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Aspira Women's Health Licenses Dana-Farber microRNA Signature; Firm Executes Reverse Stock Split

The story has been revised to include the firm's announcement of its 1-for-15 reverse stock split. 

NEW YORK — Aspira Women's Health said on Thursday that it has acquired the exclusive rights to develop a microRNA-based ovarian cancer test based on technology developed at the Dana-Farber Cancer Institute.

Financial and other terms of the deal were not disclosed.

Aspira said that the test will use a blood-based miRNA signature developed at Dana-Farber in combination with the company's proprietary algorithms — and potentially proteins and other factors — to assess ovarian cancer risk. It is expected to be included in Aspira's OvaSuite portfolio of women's health blood tests.

"Diagnosing ovarian cancer at its earliest stages is crucial to improving survival outcomes," Aspira CSO and Chief Operating Officer Ryan Phan said in a statement. "MicroRNA offers tremendous opportunity to make this a reality as it appears earlier compared with other testing targets, like circulating tumor cells or proteins."

Aspira first began evaluating Dana-Farber's miRNA technology in early 2021. The Austin, Texas-based company sponsors research by Dana-Farber and other institutions into the use of circulating miRNAs and proteins for the detection of endometriosis.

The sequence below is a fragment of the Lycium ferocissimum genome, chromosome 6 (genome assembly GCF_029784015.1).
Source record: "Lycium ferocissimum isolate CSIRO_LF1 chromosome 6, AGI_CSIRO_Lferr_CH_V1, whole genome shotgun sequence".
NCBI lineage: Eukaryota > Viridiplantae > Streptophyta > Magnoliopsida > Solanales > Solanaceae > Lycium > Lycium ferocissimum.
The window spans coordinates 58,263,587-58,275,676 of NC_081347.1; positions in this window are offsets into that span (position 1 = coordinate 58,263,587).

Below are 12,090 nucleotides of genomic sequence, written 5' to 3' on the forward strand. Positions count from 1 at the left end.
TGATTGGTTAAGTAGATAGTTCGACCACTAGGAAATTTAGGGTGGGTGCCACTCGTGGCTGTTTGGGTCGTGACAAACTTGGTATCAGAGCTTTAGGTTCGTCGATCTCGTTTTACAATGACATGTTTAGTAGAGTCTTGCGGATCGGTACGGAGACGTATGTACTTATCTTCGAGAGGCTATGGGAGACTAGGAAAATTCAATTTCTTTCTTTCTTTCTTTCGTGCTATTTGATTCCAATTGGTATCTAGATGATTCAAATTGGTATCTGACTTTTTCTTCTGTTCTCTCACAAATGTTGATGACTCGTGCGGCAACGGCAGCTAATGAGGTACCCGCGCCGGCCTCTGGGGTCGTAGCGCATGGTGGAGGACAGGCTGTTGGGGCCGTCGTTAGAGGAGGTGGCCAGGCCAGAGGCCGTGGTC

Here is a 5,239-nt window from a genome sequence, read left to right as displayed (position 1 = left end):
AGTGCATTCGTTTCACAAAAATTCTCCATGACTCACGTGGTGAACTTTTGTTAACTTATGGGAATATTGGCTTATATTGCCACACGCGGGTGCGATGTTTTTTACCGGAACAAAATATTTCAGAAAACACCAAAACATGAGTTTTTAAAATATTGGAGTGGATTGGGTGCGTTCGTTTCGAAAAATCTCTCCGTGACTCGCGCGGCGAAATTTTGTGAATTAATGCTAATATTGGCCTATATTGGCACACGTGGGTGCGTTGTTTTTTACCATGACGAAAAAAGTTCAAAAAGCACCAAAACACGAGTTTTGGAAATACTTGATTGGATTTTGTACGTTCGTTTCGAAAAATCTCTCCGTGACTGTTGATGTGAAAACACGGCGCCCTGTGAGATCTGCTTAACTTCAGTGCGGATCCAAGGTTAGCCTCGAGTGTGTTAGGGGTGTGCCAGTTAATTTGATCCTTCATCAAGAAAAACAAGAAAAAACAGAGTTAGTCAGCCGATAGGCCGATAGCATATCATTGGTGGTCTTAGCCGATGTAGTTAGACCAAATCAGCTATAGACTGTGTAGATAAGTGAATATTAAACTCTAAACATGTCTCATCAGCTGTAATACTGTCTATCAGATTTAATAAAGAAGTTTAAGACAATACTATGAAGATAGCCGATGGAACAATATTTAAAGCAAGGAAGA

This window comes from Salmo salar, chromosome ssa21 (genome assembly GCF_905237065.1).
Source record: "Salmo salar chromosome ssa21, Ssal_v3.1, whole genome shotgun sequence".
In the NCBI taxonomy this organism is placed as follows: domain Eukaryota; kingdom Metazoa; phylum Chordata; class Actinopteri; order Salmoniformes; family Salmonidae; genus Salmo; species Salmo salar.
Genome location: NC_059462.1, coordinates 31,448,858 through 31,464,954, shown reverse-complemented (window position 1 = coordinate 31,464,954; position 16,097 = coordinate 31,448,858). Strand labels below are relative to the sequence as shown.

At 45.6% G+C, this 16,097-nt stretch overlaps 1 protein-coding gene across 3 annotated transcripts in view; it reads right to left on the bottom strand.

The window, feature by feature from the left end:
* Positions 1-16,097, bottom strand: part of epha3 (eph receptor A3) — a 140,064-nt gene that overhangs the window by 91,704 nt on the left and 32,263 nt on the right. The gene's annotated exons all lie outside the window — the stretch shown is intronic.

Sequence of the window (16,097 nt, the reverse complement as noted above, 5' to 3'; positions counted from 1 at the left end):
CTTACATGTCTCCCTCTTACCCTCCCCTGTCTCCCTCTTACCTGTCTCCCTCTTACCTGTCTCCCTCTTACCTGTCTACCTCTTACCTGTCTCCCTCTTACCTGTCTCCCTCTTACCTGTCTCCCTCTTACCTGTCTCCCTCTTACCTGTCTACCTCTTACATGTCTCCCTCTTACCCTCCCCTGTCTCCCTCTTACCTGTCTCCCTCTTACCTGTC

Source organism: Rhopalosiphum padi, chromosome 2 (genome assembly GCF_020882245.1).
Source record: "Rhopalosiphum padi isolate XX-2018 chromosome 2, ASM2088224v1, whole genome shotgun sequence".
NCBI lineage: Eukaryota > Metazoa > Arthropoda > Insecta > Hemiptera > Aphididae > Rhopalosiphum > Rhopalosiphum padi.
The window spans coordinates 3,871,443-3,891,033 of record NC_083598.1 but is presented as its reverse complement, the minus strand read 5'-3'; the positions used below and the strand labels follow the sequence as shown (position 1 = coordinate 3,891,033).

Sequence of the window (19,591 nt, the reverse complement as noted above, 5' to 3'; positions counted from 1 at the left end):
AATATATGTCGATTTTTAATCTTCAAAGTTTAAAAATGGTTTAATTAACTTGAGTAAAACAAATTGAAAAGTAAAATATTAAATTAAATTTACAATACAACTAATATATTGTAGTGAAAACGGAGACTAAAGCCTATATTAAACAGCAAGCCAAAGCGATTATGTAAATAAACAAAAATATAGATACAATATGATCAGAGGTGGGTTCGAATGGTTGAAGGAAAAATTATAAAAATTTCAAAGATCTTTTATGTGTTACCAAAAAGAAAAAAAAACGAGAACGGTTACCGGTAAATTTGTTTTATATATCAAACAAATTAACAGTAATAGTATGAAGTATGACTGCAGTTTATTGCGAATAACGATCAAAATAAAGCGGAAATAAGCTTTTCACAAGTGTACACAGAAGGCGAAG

Separately, Aspira said Thursday it has executed a 1-for-15 reverse stock split to satisfy a Nasdaq listing requirement.

The split took effect after midnight on Thursday, and starting Friday, Aspira's common stock will trade on a split-adjusted basis. Its board approved the split earlier this week so that the company can regain compliance with the Nasdaq listing requirement of a minimum $1 bid price. The closing bid price for Aspira's shares must be at least $1 for a minimum of 10 consecutive business day before May 29 to meet the requirement, or it could face delisting action by Nasdaq.

In afternoon trading on Thursday, Aspira's shares were down 13 percent at $.26.